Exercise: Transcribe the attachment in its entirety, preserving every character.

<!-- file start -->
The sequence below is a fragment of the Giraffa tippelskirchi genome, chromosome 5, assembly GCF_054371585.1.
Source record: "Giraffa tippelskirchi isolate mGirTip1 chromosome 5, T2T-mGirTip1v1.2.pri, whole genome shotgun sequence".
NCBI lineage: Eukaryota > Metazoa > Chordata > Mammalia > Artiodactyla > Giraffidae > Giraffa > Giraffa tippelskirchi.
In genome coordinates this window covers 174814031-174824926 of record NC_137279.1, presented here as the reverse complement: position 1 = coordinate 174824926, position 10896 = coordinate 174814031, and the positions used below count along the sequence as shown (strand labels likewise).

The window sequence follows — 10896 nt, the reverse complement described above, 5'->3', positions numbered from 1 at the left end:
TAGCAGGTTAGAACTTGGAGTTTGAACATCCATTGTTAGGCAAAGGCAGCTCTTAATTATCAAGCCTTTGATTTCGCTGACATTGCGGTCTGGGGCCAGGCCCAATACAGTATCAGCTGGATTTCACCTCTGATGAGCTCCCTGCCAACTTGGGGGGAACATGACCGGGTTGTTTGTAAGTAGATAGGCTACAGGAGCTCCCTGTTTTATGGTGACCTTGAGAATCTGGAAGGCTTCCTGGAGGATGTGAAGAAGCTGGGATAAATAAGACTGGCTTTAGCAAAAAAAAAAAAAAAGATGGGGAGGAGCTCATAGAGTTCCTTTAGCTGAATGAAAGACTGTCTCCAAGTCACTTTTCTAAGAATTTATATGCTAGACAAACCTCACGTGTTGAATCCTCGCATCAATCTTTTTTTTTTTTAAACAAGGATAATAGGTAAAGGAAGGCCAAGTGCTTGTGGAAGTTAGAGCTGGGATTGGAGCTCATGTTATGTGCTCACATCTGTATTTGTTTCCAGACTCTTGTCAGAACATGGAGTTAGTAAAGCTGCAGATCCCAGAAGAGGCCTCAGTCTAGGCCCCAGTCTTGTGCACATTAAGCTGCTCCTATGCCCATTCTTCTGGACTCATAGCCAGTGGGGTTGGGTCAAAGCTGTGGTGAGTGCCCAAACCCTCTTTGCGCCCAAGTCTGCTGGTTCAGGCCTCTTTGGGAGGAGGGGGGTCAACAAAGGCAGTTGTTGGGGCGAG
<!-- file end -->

The sequence below is a fragment of the Giraffa tippelskirchi genome, chromosome 5, assembly GCF_054371585.1.
Source record: "Giraffa tippelskirchi isolate mGirTip1 chromosome 5, T2T-mGirTip1v1.2.pri, whole genome shotgun sequence".
NCBI lineage: Eukaryota > Metazoa > Chordata > Mammalia > Artiodactyla > Giraffidae > Giraffa > Giraffa tippelskirchi.
In genome coordinates this window covers 174814031-174824926 of record NC_137279.1, presented here as the reverse complement: position 1 = coordinate 174824926, position 10896 = coordinate 174814031, and the positions used below count along the sequence as shown (strand labels likewise).

The window sequence follows — 10896 nt, the reverse complement described above, 5'->3', positions numbered from 1 at the left end:
TAGCAGGTTAGAACTTGGAGTTTGAACATCCATTGTTAGGCAAAGGCAGCTCTTAATTATCAAGCCTTTGATTTCGCTGACATTGCGGTCTGGGGCCAGGCCCAATACAGTATCAGCTGGATTTCACCTCTGATGAGCTCCCTGCCAACTTGGGGGGAACATGACCGGGTTGTTTGTAAGTAGATAGGCTACAGGAGCTCCCTGTTTTATGGTGACCTTGAGAATCTGGAAGGCTTCCTGGAGGATGTGAAGAAGCTGGGATAAATAAGACTGGCTTTAGCAAAAAAAAAAAAAAAGATGGGGAGGAGCTCATAGAGTTCCTTTAGCTGAATGAAAGACTGTCTCCAAGTCACTTTTCTAAGAATTTATATGCTAGACAAACCTCACGTGTTGAATCCTCGCATCAATCTTTTTTTTTTTTAAACAAGGATAATAGGTAAAGGAAGGCCAAGTGCTTGTGGAAGTTAGAGCTGGGATTGGAGCTCATGTTATGTGCTCACATCTGTATTTGTTTCCAGACTCTTGTCAGAACATGGAGTTAGTAAAGCTGCAGATCCCAGAAGAGGCCTCAGTCTAGGCCCCAGTCTTGTGCACATTAAGCTGCTCCTATGCCCATTCTTCTGGACTCATAGCCAGTGGGGTTGGGTCAAAGCTGTGGTGAGTGCCCAAACCCTCTTTGCGCCCAAGTCTGCTGGTTCAGGCCTCTTTGGGAGGAGGGGGGTCAACAAAGGCAGTTGTTGGGGCGAG